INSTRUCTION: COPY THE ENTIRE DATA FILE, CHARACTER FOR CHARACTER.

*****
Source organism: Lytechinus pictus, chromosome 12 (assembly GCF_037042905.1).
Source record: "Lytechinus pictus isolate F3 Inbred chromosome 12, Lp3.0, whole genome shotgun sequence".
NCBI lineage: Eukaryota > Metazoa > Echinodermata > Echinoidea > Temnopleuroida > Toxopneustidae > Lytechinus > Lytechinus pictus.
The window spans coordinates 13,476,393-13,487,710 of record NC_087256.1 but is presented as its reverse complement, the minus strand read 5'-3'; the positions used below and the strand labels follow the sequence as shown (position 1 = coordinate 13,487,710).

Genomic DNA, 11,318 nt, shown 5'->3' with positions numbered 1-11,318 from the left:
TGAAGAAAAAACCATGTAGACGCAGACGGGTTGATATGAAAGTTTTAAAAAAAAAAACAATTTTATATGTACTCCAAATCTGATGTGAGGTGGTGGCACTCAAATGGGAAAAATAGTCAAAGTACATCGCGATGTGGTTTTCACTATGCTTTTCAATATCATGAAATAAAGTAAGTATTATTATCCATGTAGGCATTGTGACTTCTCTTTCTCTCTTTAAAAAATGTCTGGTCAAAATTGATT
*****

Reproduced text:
Source organism: Lytechinus pictus, chromosome 12 (assembly GCF_037042905.1).
Source record: "Lytechinus pictus isolate F3 Inbred chromosome 12, Lp3.0, whole genome shotgun sequence".
NCBI lineage: Eukaryota > Metazoa > Echinodermata > Echinoidea > Temnopleuroida > Toxopneustidae > Lytechinus > Lytechinus pictus.
The window spans coordinates 13,476,393-13,487,710 of record NC_087256.1 but is presented as its reverse complement, the minus strand read 5'-3'; the positions used below and the strand labels follow the sequence as shown (position 1 = coordinate 13,487,710).

Genomic DNA, 11,318 nt, shown 5'->3' with positions numbered 1-11,318 from the left:
TGAAGAAAAAACCATGTAGACGCAGACGGGTTGATATGAAAGTTTTAAAAAAAAAAACAATTTTATATGTACTCCAAATCTGATGTGAGGTGGTGGCACTCAAATGGGAAAAATAGTCAAAGTACATCGCGATGTGGTTTTCACTATGCTTTTCAATATCATGAAATAAAGTAAGTATTATTATCCATGTAGGCATTGTGACTTCTCTTTCTCTCTTTAAAAAATGTCTGGTCAAAATTGATT